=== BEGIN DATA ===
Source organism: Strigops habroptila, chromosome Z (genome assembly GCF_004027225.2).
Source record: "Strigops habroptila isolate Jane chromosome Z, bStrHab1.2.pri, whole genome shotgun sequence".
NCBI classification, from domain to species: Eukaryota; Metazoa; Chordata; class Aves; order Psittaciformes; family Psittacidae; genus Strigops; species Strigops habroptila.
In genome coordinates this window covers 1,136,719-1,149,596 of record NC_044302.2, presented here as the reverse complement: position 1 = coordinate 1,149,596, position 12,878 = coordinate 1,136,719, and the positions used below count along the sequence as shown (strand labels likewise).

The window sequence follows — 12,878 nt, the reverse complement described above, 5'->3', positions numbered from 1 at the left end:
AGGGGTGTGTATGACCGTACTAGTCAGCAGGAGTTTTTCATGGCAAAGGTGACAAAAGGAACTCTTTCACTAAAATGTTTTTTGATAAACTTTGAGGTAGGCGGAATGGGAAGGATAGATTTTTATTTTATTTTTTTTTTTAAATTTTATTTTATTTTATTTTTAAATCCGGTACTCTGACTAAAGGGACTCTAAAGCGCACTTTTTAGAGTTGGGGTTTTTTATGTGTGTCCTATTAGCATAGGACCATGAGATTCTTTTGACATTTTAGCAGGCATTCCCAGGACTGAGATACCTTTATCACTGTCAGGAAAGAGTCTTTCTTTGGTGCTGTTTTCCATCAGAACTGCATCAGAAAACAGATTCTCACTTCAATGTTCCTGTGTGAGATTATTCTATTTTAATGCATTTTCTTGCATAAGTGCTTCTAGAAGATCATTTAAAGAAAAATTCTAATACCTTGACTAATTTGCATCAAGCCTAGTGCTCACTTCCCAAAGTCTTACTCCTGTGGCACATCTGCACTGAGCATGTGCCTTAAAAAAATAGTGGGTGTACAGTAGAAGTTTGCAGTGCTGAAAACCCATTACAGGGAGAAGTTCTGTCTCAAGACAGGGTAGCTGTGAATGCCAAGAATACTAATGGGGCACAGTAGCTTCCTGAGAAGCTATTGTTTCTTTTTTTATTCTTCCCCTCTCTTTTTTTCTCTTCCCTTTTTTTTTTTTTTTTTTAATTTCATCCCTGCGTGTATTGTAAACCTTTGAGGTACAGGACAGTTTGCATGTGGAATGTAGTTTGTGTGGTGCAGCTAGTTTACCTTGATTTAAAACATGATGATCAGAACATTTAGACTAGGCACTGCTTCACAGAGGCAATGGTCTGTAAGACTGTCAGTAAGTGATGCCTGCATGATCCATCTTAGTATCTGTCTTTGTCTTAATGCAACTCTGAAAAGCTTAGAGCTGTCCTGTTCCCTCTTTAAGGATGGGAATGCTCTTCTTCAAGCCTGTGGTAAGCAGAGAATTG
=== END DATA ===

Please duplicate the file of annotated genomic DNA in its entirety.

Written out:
Source organism: Strigops habroptila, chromosome Z (genome assembly GCF_004027225.2).
Source record: "Strigops habroptila isolate Jane chromosome Z, bStrHab1.2.pri, whole genome shotgun sequence".
NCBI classification, from domain to species: Eukaryota; Metazoa; Chordata; class Aves; order Psittaciformes; family Psittacidae; genus Strigops; species Strigops habroptila.
In genome coordinates this window covers 1,136,719-1,149,596 of record NC_044302.2, presented here as the reverse complement: position 1 = coordinate 1,149,596, position 12,878 = coordinate 1,136,719, and the positions used below count along the sequence as shown (strand labels likewise).

The window sequence follows — 12,878 nt, the reverse complement described above, 5'->3', positions numbered from 1 at the left end:
AGGGGTGTGTATGACCGTACTAGTCAGCAGGAGTTTTTCATGGCAAAGGTGACAAAAGGAACTCTTTCACTAAAATGTTTTTTGATAAACTTTGAGGTAGGCGGAATGGGAAGGATAGATTTTTATTTTATTTTTTTTTTTAAATTTTATTTTATTTTATTTTTAAATCCGGTACTCTGACTAAAGGGACTCTAAAGCGCACTTTTTAGAGTTGGGGTTTTTTATGTGTGTCCTATTAGCATAGGACCATGAGATTCTTTTGACATTTTAGCAGGCATTCCCAGGACTGAGATACCTTTATCACTGTCAGGAAAGAGTCTTTCTTTGGTGCTGTTTTCCATCAGAACTGCATCAGAAAACAGATTCTCACTTCAATGTTCCTGTGTGAGATTATTCTATTTTAATGCATTTTCTTGCATAAGTGCTTCTAGAAGATCATTTAAAGAAAAATTCTAATACCTTGACTAATTTGCATCAAGCCTAGTGCTCACTTCCCAAAGTCTTACTCCTGTGGCACATCTGCACTGAGCATGTGCCTTAAAAAAATAGTGGGTGTACAGTAGAAGTTTGCAGTGCTGAAAACCCATTACAGGGAGAAGTTCTGTCTCAAGACAGGGTAGCTGTGAATGCCAAGAATACTAATGGGGCACAGTAGCTTCCTGAGAAGCTATTGTTTCTTTTTTTATTCTTCCCCTCTCTTTTTTTCTCTTCCCTTTTTTTTTTTTTTTTTTAATTTCATCCCTGCGTGTATTGTAAACCTTTGAGGTACAGGACAGTTTGCATGTGGAATGTAGTTTGTGTGGTGCAGCTAGTTTACCTTGATTTAAAACATGATGATCAGAACATTTAGACTAGGCACTGCTTCACAGAGGCAATGGTCTGTAAGACTGTCAGTAAGTGATGCCTGCATGATCCATCTTAGTATCTGTCTTTGTCTTAATGCAACTCTGAAAAGCTTAGAGCTGTCCTGTTCCCTCTTTAAGGATGGGAATGCTCTTCTTCAAGCCTGTGGTAAGCAGAGAATTG